According to ASML, one EUV layer requires one EUV step-and-scan system for every ~45,000 wafer starts per month. Therefore, if Intel plans to use EUVL extensively for 10 to 20 layers, it will require approximately 20 to 40 EUVL scanners for a fab with a 100,000 wafer starts per month capacity. Considering that Intel is not the only company with plans to use EUVL in the 2020s, getting the number of EUVL scanners it might need for HVM at multiple fabs may be a challenge.

Meanwhile, so far Intel has announced plans for only one 7 nm fab: the Fab 42 in Arizona. In addition, the company is going to have some 7 nm-capable capacity at its D1 facility used for development and trials (among other things).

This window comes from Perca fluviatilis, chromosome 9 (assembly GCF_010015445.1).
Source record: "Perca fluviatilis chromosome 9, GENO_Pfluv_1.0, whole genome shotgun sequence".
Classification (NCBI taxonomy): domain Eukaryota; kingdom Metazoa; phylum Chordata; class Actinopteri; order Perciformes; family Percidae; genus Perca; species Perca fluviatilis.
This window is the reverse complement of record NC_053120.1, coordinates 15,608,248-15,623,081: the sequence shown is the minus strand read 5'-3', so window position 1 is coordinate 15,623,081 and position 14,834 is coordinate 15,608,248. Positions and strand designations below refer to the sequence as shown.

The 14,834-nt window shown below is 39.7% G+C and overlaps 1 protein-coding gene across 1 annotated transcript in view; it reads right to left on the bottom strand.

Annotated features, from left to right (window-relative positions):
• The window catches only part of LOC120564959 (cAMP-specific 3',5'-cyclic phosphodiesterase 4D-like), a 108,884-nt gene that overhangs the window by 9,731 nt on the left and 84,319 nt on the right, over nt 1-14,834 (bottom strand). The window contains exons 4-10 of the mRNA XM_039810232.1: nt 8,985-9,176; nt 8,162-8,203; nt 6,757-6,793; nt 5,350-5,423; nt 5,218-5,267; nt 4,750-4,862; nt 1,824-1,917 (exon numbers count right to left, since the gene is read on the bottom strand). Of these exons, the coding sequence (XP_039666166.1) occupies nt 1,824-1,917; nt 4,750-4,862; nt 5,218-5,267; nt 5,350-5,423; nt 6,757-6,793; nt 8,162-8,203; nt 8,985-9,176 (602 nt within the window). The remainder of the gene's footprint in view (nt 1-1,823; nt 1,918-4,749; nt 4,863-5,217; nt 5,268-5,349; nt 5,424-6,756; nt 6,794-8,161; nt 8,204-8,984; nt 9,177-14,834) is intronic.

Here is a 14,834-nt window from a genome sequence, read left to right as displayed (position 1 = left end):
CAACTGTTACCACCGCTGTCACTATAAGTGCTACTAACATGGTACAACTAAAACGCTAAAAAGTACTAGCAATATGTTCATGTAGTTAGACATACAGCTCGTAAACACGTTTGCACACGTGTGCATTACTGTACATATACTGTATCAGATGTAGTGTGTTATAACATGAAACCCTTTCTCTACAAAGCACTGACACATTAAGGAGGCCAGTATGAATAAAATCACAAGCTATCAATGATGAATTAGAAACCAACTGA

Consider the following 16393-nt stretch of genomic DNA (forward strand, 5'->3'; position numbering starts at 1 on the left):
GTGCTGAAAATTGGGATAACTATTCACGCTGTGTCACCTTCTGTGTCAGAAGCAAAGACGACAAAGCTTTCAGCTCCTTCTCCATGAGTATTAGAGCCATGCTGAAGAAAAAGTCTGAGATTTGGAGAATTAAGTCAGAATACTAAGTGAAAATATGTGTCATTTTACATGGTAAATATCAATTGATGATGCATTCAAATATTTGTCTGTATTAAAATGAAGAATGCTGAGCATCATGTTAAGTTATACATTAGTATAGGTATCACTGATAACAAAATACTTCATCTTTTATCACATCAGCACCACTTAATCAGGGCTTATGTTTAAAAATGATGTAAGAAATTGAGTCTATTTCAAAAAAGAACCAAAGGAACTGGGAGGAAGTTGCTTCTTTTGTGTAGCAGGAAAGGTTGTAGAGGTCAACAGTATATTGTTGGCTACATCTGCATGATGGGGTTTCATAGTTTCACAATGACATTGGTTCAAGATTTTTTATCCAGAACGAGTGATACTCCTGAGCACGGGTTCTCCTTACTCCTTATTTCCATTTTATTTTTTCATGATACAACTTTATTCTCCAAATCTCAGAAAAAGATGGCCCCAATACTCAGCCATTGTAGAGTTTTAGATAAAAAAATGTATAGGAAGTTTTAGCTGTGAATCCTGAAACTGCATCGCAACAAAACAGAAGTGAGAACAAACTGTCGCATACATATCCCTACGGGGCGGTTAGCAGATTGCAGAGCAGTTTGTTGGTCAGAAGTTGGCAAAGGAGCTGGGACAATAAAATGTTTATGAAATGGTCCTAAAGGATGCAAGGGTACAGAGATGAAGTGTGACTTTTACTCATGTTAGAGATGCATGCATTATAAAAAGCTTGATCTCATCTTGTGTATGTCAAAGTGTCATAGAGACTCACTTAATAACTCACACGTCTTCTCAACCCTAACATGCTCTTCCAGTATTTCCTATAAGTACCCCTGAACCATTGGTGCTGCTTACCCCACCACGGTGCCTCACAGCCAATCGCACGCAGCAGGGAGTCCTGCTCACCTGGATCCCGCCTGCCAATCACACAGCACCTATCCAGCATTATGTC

Related Reading:

Sources: Intel, SeekingAlpha

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  • HStewart - Thursday, December 06, 2018 - link

    Where do you see them blaming it on SAQP.

    We are talking about Node process - actually CPU functionality should not be related - fox example AVX 512 and other enhancements.

    I believe 7nm - just allows it to have more logic and run at higher speeds and lower power.
    Reply
  • iwod - Thursday, December 06, 2018 - link

    >Where do you see them blaming it on SAQP.

    It is written in the article.
    Reply
  • FreckledTrout - Friday, December 07, 2018 - link